Acute pancreatitis is a serious side effect of l-asparaginase, a chemotherapy drug used to treat acute lymphoblastic leukemia. For a case study, researchers sought to find details of the short-term clinical course and outcome of patients who acquired asparaginase-associated pancreatitis (AAP) at a quaternary pediatric hospital. Clinical data from the medical records of patients with AAP were extracted, including laboratory data, inpatient and intensive care unit (ICU) days, imaging findings, the presence of complications such as the need for ventilation, dialysis, and the development of pleural effusions, and mode of nutrition. The severity of an episode was classified using pediatric criteria based on the development of organ failure and local consequences such as pancreatic necrosis.

Between 2005 and 2015, 34 people were diagnosed with AAP, including 43 bouts of pancreatitis. The median length of stay in the hospital was 10 days (range: 2–65). Nearly 7 (16.3%) of the events needed intensive care unit (ICU) treatment. About 17 (39.5%) of the events were classified as severe due to the development of organ failure or the presence of pancreatic necrosis. Total parenteral nutrition (TPN) was employed in 17 episodes (39.5%), while patients were discharged on full oral feeds in 34 episodes (70.1%). Antibiotics were given in 20 episodes (46.5% ). In 12 occurrences, pancreatic necrosis was discovered during the first week (27.9%). There were no deaths as a result of AAP.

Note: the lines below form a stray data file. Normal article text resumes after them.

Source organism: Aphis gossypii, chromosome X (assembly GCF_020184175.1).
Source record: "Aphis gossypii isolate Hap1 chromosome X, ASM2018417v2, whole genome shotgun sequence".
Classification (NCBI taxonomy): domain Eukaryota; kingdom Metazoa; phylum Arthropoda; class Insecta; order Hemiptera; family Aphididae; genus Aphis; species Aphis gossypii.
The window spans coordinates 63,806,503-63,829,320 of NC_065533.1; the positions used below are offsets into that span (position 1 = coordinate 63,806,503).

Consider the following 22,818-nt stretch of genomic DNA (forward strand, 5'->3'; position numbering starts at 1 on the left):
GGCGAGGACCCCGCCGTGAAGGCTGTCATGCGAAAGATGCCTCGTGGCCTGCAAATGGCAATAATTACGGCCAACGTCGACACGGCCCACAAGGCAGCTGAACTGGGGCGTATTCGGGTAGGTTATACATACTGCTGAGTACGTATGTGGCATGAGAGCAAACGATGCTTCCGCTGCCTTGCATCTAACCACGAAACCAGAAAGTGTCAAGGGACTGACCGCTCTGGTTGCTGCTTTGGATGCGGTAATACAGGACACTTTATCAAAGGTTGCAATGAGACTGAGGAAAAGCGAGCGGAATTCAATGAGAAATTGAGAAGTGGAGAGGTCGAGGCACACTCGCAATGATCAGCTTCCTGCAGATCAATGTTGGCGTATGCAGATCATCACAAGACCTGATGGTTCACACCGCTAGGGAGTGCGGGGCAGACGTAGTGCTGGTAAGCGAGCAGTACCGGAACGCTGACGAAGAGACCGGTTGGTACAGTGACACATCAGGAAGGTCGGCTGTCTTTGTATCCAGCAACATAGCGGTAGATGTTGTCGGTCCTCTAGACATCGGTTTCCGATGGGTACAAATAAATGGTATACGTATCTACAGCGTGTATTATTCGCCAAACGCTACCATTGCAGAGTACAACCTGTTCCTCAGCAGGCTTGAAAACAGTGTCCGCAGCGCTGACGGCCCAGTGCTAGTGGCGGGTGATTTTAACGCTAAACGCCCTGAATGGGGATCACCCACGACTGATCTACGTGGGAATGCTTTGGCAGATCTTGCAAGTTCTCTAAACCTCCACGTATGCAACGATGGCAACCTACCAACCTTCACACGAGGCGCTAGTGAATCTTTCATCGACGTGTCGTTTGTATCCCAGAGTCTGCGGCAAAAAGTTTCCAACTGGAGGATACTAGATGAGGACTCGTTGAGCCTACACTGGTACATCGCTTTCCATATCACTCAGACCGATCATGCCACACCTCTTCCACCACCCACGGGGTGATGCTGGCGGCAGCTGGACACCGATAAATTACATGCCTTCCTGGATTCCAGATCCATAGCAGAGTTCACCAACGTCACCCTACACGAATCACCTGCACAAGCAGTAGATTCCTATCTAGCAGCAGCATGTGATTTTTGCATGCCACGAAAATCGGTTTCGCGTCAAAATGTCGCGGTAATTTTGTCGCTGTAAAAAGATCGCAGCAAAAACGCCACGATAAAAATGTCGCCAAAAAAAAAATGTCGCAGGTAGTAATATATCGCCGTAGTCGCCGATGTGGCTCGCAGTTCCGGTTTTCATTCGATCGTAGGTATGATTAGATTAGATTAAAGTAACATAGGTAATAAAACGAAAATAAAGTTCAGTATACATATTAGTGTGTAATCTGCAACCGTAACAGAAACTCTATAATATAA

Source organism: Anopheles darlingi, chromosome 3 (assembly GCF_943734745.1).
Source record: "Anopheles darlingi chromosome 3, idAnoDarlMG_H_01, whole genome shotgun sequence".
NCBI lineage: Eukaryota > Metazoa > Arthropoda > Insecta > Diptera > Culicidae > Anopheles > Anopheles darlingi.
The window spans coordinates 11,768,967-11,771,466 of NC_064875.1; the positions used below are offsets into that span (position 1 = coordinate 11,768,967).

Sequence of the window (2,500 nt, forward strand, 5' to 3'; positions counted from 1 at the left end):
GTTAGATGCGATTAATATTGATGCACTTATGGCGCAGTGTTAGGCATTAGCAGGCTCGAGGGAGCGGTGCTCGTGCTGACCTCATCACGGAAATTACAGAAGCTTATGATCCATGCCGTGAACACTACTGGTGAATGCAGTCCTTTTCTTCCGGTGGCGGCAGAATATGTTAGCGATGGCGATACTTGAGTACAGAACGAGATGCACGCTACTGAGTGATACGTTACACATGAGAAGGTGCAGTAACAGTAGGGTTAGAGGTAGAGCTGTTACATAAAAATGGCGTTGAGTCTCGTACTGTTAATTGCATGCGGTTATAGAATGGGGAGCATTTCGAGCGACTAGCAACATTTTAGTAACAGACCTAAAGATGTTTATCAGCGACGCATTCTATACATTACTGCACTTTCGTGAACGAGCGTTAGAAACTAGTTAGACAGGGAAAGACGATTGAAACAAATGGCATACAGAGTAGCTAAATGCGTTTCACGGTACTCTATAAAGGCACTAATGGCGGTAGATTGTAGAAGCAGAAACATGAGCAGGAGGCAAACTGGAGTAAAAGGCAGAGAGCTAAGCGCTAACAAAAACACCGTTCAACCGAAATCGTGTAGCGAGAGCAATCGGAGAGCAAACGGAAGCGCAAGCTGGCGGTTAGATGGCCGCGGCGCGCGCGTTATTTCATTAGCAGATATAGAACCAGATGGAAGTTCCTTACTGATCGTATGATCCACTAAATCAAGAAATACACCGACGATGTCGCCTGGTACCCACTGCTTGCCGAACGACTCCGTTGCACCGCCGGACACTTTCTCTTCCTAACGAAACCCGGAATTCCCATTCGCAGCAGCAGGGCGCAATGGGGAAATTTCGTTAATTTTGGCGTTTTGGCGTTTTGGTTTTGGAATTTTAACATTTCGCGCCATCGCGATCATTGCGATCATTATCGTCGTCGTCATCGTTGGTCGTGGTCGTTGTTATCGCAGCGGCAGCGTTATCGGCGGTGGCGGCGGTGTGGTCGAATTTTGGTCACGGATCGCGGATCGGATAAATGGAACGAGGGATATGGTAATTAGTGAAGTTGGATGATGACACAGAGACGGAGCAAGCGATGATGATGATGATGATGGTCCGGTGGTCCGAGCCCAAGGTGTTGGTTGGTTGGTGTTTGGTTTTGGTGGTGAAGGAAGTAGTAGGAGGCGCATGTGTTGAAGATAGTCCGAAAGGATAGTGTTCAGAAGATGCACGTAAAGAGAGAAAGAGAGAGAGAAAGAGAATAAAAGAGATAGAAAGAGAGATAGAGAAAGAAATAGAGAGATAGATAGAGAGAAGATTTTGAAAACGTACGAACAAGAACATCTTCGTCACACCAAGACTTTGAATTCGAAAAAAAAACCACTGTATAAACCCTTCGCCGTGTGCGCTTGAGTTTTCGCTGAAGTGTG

The clinical history of AAP patients differed greatly. In the study, more than one-third of the patients had severe pancreatitis. Although the prognosis for AAP was typically favorable, many patients had systemic problems that needed TPN or ICU-level care.